• declares the McCartney album “rubbish”
  • reveals his belief that he and Paul’s confidence levels are intrinsically, inversely related to one another
  • says George was so aggressively rude to Yoko that John wished he would’ve punched him over it
  • proudly admits that he “maneuvered” the other Beatles to get Klein in as manager
  • bemoans the fact that everyone says Brian Epstein was so great “just because he’s dead” and that Brian cheated and robbed the Beatles
  • makes derisive comments about “fags” at least five times in the printed version alone and calls Lee Eastman “a wasp Jew, man, that’s the worst kind of person on earth.”
  • admits to lying in interviews and deflects accountability on the basis of being “just a guy” who mouths off about stuff

As for Paul, John is admittedly all over the place, swinging fairly wildly from nostalgic (reminiscing about having “a good mind like Paul’s” on his side and co-writing with their “fingers in each others’ pies”) to bitter (”Paul thought he was the Beatles,” etc).

As for the accusations that Paul was tyrannical, we’ve addressed these before (particularly in Break-Up Episode 2).  Just as Geoff Emerick, Michael Lindsay Hogg and Doug Sulpy (and even John, when he was feeling more generous) have articulated, we too feel that Paul stepped up and led the band in a time of need and deserves unequivocal credit for that.  We believe much of the subsequent complaining from the other Beatles is akin to the kind of griping one directs at a colleague who gets promoted (“who died and made you king!?”) and while some of it was likely based in genuine irritation at Paul’s communication style, much of it was probably petty.  This is why we are looking at the situation from all angles, to get a better sense of what is reality v. spin.  In any case, we don’t dispute that there were power struggles within the band.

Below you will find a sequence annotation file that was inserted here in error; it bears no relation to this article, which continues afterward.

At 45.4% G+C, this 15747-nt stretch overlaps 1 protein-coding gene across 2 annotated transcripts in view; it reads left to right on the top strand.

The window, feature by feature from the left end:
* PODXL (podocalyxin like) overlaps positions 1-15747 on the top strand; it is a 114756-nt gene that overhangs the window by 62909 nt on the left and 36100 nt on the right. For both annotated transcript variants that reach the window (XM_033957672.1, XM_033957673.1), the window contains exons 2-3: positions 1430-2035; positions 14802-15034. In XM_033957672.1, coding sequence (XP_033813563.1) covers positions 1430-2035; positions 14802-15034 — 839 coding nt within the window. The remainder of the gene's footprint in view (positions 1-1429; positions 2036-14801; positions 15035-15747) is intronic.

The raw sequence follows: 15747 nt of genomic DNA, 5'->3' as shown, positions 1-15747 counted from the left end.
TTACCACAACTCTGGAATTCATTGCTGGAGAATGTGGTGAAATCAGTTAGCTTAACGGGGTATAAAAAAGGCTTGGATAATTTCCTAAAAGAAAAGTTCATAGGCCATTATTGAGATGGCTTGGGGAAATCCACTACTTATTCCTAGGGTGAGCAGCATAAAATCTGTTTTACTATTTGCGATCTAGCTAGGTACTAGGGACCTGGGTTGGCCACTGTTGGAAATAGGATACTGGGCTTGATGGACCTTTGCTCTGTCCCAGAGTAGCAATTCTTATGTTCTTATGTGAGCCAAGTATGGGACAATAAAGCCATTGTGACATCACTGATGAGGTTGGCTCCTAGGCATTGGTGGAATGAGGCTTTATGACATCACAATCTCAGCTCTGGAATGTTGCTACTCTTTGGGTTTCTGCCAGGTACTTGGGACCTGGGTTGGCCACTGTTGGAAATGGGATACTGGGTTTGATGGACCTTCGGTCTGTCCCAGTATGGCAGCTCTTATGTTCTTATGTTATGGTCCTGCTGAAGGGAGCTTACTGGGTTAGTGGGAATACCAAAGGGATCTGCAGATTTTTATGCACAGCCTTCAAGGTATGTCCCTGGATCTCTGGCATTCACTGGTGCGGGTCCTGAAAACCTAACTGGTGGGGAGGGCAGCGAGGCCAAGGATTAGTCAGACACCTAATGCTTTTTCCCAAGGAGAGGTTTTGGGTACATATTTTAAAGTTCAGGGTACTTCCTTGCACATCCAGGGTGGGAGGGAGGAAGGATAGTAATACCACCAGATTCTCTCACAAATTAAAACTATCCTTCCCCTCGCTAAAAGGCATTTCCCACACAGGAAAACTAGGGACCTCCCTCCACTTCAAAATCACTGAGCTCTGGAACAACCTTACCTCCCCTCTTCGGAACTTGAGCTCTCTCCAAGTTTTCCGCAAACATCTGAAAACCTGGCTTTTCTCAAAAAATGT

Any reader is free to choose John’s side in any/all of these battles.  But our overall takeaway from this particular interview is that John was unloading a lot of pent-up rage; against teachers, fans, Aunt Mimi, his mum, critics, Paul and anyone else who didn’t properly recognize his genius and praise him for it.